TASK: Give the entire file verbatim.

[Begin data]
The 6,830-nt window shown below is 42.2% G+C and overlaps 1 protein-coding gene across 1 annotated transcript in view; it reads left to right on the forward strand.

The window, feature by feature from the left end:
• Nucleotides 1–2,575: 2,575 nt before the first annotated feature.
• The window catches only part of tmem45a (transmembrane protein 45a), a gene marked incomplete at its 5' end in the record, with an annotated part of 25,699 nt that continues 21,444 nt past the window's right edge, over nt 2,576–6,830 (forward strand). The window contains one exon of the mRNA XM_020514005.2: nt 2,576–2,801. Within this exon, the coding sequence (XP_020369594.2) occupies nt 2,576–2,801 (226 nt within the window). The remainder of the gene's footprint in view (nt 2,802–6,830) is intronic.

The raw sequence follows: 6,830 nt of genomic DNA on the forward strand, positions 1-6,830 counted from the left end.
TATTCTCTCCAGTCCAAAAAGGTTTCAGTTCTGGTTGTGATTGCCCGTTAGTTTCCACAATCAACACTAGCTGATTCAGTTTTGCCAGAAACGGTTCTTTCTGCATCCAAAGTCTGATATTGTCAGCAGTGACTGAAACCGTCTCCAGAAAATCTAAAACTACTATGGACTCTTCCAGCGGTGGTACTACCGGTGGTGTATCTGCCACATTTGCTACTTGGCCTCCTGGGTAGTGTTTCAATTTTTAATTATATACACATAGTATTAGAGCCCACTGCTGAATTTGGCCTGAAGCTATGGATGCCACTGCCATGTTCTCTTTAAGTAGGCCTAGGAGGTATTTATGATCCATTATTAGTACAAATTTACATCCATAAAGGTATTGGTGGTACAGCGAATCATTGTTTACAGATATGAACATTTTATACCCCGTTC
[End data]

The 6,830-nt window shown below is 42.2% G+C and overlaps 1 protein-coding gene across 1 annotated transcript in view; it reads left to right on the forward strand.

The window, feature by feature from the left end:
• Nucleotides 1–2,575: 2,575 nt before the first annotated feature.
• The window catches only part of tmem45a (transmembrane protein 45a), a gene marked incomplete at its 5' end in the record, with an annotated part of 25,699 nt that continues 21,444 nt past the window's right edge, over nt 2,576–6,830 (forward strand). The window contains one exon of the mRNA XM_020514005.2: nt 2,576–2,801. Within this exon, the coding sequence (XP_020369594.2) occupies nt 2,576–2,801 (226 nt within the window). The remainder of the gene's footprint in view (nt 2,802–6,830) is intronic.

The raw sequence follows: 6,830 nt of genomic DNA on the forward strand, positions 1-6,830 counted from the left end.
TATTCTCTCCAGTCCAAAAAGGTTTCAGTTCTGGTTGTGATTGCCCGTTAGTTTCCACAATCAACACTAGCTGATTCAGTTTTGCCAGAAACGGTTCTTTCTGCATCCAAAGTCTGATATTGTCAGCAGTGACTGAAACCGTCTCCAGAAAATCTAAAACTACTATGGACTCTTCCAGCGGTGGTACTACCGGTGGTGTATCTGCCACATTTGCTACTTGGCCTCCTGGGTAGTGTTTCAATTTTTAATTATATACACATAGTATTAGAGCCCACTGCTGAATTTGGCCTGAAGCTATGGATGCCACTGCCATGTTCTCTTTAAGTAGGCCTAGGAGGTATTTATGATCCATTATTAGTACAAATTTACATCCATAAAGGTATTGGTGGTACAGCGAATCATTGTTTACAGATATGAACATTTTATACCCCGTTC